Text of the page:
America has completed the ‘operational test’ of a devastating hypersonic missile capable of causing mass destruction.
Confirming the test yesterday, the Pentagon confirmed the weapon had been launched from the underside of a B-52 bomber off the Southern California coast.
The AGM-183A Air-launched Rapid Response Weapon (ARRW) reached hypersonic speeds – five times the speed of sound – before detonating ‘in the terminal area’.
‘Indications show that all objectives were met,’ the Pentagon said in a statement following the launch.
Development of hypersonic missiles has become the new arms race in global defence as both China and Russia are building similar weapons.
Brig. Gen. Jason Bartolomei, Armament Directorate Program Executive Officer, said: ‘The ARRW team successfully designed and tested an air-launched hypersonic missile in five years.’
‘I am immensely proud of the tenacity and dedication this team has shown to provide a vital capability to our warfighter.’
The speed and maneuverability of hypersonic missiles makes them difficult to track and intercept.
What is a hypersonic missile?
A hypersonic missile is a missile that travels faster than Mach 5, or 3,836mph.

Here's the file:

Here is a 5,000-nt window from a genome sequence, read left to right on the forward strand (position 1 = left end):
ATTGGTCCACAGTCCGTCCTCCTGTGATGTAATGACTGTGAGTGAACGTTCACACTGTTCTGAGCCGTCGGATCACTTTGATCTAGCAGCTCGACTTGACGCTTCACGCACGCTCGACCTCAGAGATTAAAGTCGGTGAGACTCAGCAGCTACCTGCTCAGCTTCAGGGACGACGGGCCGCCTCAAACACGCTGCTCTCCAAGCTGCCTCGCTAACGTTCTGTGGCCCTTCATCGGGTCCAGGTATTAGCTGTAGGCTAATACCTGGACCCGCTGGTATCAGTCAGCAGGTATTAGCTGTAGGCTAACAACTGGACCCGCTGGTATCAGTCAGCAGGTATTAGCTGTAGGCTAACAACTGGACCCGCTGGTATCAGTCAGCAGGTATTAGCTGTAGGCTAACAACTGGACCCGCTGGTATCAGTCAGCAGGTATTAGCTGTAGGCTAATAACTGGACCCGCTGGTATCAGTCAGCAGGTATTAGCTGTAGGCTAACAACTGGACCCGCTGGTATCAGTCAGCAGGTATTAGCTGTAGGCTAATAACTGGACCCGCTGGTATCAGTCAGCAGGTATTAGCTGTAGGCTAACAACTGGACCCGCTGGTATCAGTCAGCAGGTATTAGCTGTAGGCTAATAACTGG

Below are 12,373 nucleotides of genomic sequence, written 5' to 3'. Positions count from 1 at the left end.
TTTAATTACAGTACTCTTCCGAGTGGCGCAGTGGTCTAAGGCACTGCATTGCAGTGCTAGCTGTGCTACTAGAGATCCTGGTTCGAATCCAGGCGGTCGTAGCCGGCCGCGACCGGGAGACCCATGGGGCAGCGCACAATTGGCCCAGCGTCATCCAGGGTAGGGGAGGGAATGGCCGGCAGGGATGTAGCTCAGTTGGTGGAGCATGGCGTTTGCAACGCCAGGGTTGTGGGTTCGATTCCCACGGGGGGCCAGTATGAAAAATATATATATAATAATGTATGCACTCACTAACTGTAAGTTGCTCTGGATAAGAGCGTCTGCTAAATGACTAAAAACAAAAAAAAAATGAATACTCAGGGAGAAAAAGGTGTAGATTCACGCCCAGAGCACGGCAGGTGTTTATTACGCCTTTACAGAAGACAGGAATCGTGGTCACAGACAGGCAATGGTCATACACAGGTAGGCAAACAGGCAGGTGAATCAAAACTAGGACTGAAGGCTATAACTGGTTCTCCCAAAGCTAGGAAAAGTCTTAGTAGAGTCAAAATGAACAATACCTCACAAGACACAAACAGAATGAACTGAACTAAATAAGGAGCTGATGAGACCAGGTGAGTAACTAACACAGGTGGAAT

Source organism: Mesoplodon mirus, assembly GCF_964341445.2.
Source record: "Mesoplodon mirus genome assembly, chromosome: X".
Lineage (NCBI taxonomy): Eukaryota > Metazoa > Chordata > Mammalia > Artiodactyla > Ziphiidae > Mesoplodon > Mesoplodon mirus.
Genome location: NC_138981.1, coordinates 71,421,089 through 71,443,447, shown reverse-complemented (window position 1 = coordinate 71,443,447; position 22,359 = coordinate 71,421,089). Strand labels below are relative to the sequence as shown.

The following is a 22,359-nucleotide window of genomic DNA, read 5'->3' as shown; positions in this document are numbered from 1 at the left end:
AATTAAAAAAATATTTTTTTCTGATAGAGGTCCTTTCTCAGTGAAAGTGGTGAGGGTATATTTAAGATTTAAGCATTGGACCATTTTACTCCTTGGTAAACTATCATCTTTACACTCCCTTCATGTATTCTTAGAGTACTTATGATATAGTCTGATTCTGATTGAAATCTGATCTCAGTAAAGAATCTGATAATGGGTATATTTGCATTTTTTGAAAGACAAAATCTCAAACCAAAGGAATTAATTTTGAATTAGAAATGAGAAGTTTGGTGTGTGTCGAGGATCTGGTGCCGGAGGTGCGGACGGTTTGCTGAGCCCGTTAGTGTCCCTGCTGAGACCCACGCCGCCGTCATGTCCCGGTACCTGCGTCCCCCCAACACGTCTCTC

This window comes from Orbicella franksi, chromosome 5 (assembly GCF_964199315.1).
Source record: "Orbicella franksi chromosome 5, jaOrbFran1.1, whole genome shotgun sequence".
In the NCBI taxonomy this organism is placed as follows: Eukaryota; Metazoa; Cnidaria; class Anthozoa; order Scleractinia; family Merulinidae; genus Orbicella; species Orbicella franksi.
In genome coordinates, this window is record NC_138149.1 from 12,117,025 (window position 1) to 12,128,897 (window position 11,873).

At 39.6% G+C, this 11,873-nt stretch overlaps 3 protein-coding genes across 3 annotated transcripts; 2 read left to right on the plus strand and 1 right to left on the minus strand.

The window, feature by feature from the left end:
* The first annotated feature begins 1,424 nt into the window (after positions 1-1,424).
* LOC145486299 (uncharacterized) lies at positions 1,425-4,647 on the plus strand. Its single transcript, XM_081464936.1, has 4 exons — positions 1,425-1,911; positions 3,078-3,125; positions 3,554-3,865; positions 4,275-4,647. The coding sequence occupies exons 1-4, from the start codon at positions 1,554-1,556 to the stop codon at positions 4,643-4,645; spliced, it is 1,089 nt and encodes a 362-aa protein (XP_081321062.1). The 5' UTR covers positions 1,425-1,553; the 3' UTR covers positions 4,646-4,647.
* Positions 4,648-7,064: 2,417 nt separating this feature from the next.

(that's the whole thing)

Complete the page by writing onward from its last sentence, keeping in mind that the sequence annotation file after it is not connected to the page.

They move five times faster than the speed of sound and unlike other missiles, they can manoeuvre on their way to their destination, making them very hard to track.
There is currently no way to stop or intercept them.
There are two main types of hypersonic missiles – hypersonic cruise missiles and hypersonic glide vehicles.
Hypersonic cruise missiles are propelled by a high-speed jet engine, while glide vehicles are launched high and propelled back through Earth’s atmosphere.
Earlier this year, Russia claimed to have successfully tested its own hypersonic missile as it ratcheted up its aggression in Ukraine.
Meanwhile, China’s foreign ministry denied in October that it had conducted a similar weapons test.
‘The need for hypersonic strike capabilities is critical to our nation and this successful test will help us to maintain an accelerated and rigorous timeline,’ said Lockheed Martin’s Dave Berganini back in May.
The defence company is partnering with the US Air Force to create and test the weapons.
Not one. Not two. But three – in a row!
This latest successful flight test proves the Air-launched Rapid Response Weapon (ARRW)âs design and demonstrates its capability at hypersonic speeds. pic.twitter.com/mpmRWX8S4S
Berganini, the vice president of Hypersonic and Strike Systems at Lockheed’s Missiles and Fire Control, added: ‘Our strong partnership with the US Air Force has allowed us to quickly progress hypersonic technologies for our men and women in uniform.’
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